TV REVIEWS : Showtime's 'Rebel Highway' Recycles AIP 'Classics'

If they can remake "Angels in the Outfield" and "Lassie" for the '90s, by gum, they can remake "Confessions of a Sorority Girl" and "Runaway Daughters." Which is just the inevitable exercise that Showtime has undertaken with its new series of Friday night movies, collectively titled "Rebel Highway." The 10 reconstituted titles in this "drive-in pictures" series mostly hail from the vaults of AIP--American International Pictures, a.k.a. Always Irritating Prudes--with well-known contemporary directors trying their hands at trash recycling.

Were they veritably ripped from today's headlines, these stories, like "Reform School Girl" and "Motorcycle Gang"? Uh, no. But many hemlines will get ripped, at least, in the coming weeks, and the series' indomitable appeal proves nothing if not that juvenile delinquency knows no season.

Tonight's premiere offering, "Roadracers," is the second feature-length effort from Robert Rodriguez--who is uniquely qualified to direct one of these pictures, since his critically hailed debut, "El Mariachi," was micro-budgeted even by old AIP standards. Though each of these Showtime features costs a relatively robust $1.3 million, success hasn't spoiled Rodriguez: "Roadracers," too, looks and feels as if it were done on the fly, with adrenaline dripping into the editing bay. Sam Arkoff would be proud, or at least not ticked off.

A la several of the filmmakers involved, Rodriguez hasn't actually remade the original "Roadracers" but just borrowed the title and started from scratch. His version has a good--or at least, er, soulful--leather-bearing hood, Dude (David Arquette), battling a nasty one, Teddy (Jason Wiles), in diners and on extemporaneous drag strips all over town, while an almost nonstop rockabilly soundtrack eggs them on.

Dude also has a voluptuous Latino dreamgirl to alternately pout and cheer him along. When he comes to pick her up, he sticks his tongue down her throat in broad view of her aghast parental units and promises, "I'll be sure to get her back as late as I can." One of their dates is at the roller rink, where Dude and Teddy and their respective cliques will momentarily ditch dragsters for a rumble on skates. It ain't quite the "Ben-Hur" chariot race, but it suffices quite nicely; watching Dude derail his rival by literally greasing the track with his 'do has to count as one of the week's major TV pleasures.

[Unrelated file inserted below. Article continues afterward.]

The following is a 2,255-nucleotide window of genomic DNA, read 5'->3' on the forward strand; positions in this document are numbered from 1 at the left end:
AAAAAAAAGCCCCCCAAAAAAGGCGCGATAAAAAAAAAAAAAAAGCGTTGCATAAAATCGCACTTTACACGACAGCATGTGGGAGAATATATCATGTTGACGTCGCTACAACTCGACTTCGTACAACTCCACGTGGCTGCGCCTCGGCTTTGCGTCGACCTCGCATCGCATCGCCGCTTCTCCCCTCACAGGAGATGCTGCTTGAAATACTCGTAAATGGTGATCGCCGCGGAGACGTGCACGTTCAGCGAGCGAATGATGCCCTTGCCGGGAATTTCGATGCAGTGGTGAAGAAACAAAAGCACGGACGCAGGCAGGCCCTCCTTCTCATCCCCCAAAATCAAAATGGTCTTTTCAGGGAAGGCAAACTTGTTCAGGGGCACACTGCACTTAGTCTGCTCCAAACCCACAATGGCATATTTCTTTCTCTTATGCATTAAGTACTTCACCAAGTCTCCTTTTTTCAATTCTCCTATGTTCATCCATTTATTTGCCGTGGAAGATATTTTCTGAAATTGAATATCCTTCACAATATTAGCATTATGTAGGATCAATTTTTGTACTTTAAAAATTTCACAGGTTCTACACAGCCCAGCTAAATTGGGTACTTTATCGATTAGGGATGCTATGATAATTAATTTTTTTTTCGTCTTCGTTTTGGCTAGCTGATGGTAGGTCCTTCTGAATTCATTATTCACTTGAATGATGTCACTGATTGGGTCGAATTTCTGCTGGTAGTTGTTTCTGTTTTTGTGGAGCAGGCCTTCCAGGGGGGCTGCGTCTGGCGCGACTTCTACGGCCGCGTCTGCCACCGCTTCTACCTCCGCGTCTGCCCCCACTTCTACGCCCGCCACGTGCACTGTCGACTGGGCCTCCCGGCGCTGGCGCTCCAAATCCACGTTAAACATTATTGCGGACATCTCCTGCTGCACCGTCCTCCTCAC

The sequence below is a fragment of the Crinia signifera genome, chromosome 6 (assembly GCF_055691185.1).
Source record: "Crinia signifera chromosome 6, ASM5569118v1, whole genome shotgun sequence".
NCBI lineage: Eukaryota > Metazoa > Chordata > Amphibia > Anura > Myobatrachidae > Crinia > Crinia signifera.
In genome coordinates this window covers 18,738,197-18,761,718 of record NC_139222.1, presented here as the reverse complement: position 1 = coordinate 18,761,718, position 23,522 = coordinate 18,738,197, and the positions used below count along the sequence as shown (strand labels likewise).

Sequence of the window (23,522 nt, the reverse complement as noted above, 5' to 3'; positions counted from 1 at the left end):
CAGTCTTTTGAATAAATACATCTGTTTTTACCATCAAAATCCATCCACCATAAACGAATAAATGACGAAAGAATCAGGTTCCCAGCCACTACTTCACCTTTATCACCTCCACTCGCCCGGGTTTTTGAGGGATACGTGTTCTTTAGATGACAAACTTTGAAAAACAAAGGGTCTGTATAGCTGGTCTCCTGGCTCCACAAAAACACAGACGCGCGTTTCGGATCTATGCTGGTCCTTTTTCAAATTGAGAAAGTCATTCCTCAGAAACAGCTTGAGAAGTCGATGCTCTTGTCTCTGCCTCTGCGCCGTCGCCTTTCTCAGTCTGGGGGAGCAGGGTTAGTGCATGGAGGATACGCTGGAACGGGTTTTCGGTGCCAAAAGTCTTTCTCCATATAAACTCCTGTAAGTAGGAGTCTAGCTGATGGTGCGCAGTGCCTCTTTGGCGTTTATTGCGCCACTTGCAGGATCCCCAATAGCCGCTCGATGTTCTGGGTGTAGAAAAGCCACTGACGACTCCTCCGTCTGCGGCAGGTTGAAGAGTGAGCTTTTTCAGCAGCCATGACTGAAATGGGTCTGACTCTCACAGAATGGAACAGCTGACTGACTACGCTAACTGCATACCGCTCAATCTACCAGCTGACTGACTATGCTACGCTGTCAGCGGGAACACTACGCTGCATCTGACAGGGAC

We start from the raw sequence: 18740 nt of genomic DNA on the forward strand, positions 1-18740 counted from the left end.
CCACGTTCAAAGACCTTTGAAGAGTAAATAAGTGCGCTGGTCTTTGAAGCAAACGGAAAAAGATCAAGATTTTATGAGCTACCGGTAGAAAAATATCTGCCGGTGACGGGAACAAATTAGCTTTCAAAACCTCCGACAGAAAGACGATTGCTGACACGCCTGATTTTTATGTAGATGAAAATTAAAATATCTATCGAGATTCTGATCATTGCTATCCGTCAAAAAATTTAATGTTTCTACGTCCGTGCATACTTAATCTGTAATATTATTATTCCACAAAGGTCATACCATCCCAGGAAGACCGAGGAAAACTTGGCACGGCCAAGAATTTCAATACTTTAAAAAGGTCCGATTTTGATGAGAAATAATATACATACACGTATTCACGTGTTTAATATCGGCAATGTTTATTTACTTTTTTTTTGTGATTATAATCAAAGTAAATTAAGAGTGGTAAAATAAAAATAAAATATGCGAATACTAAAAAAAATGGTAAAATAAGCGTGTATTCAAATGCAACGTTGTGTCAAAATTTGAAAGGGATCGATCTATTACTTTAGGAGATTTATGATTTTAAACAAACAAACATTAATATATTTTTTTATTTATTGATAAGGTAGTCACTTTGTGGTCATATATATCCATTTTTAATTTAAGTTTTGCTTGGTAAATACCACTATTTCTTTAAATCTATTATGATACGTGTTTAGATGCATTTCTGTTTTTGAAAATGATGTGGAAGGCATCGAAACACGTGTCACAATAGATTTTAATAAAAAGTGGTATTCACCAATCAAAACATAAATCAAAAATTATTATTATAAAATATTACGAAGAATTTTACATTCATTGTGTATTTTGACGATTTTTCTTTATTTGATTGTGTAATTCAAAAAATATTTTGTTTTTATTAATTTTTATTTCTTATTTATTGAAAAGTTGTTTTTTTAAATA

"Roadracers" is a giddily shameless paean to misspent youth. By contrast, John Milius' taut suspenser "Motorcycle Gang," which airs in two weeks, takes just the opposite tack; there, Gerald McRaney plays an upright ex-Marine dad who must rescue his virgin daughter from the clutches of socially licentious beatniks and psychopathic bikers.

And in three weeks, in Joe Dante's very funny "Runaway Daughters," as a supporting character there's the James Dean-like iconoclast who answers his folks' every query with the tremulously voiced "Don't crowd me!" In the passion pit, it matters little whether the hood is misunderstood or murderous, menace to society or martyr; the odor of leather will do. Grease up the popcorn: The early, stupidly fun installments of "Rebel Highway" really do smell like teen spirit.

* "Roadracers" airs on Showtime at 10 tonight and again on Thursday at 8 p.m.

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